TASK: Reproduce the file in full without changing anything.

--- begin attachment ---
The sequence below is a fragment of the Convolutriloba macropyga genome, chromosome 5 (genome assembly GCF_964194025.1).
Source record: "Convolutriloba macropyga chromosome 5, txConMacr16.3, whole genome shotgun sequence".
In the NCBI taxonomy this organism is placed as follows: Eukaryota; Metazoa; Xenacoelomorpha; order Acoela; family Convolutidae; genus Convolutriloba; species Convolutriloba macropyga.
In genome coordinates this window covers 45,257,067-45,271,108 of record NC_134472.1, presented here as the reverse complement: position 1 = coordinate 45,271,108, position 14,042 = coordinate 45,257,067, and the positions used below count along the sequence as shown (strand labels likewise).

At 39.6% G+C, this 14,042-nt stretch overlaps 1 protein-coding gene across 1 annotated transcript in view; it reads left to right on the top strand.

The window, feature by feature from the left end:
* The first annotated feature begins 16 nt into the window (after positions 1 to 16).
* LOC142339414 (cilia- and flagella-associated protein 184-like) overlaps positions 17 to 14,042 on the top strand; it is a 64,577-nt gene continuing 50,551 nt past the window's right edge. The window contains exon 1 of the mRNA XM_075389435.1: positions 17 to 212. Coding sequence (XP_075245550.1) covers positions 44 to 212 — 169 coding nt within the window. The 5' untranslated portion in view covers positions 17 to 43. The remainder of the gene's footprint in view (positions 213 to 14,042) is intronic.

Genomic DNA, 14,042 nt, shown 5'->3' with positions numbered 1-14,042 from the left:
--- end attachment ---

The sequence below is a fragment of the Convolutriloba macropyga genome, chromosome 5 (genome assembly GCF_964194025.1).
Source record: "Convolutriloba macropyga chromosome 5, txConMacr16.3, whole genome shotgun sequence".
In the NCBI taxonomy this organism is placed as follows: Eukaryota; Metazoa; Xenacoelomorpha; order Acoela; family Convolutidae; genus Convolutriloba; species Convolutriloba macropyga.
In genome coordinates this window covers 45,257,067-45,271,108 of record NC_134472.1, presented here as the reverse complement: position 1 = coordinate 45,271,108, position 14,042 = coordinate 45,257,067, and the positions used below count along the sequence as shown (strand labels likewise).

At 39.6% G+C, this 14,042-nt stretch overlaps 1 protein-coding gene across 1 annotated transcript in view; it reads left to right on the top strand.

The window, feature by feature from the left end:
* The first annotated feature begins 16 nt into the window (after positions 1 to 16).
* LOC142339414 (cilia- and flagella-associated protein 184-like) overlaps positions 17 to 14,042 on the top strand; it is a 64,577-nt gene continuing 50,551 nt past the window's right edge. The window contains exon 1 of the mRNA XM_075389435.1: positions 17 to 212. Coding sequence (XP_075245550.1) covers positions 44 to 212 — 169 coding nt within the window. The 5' untranslated portion in view covers positions 17 to 43. The remainder of the gene's footprint in view (positions 213 to 14,042) is intronic.

Genomic DNA, 14,042 nt, shown 5'->3' with positions numbered 1-14,042 from the left: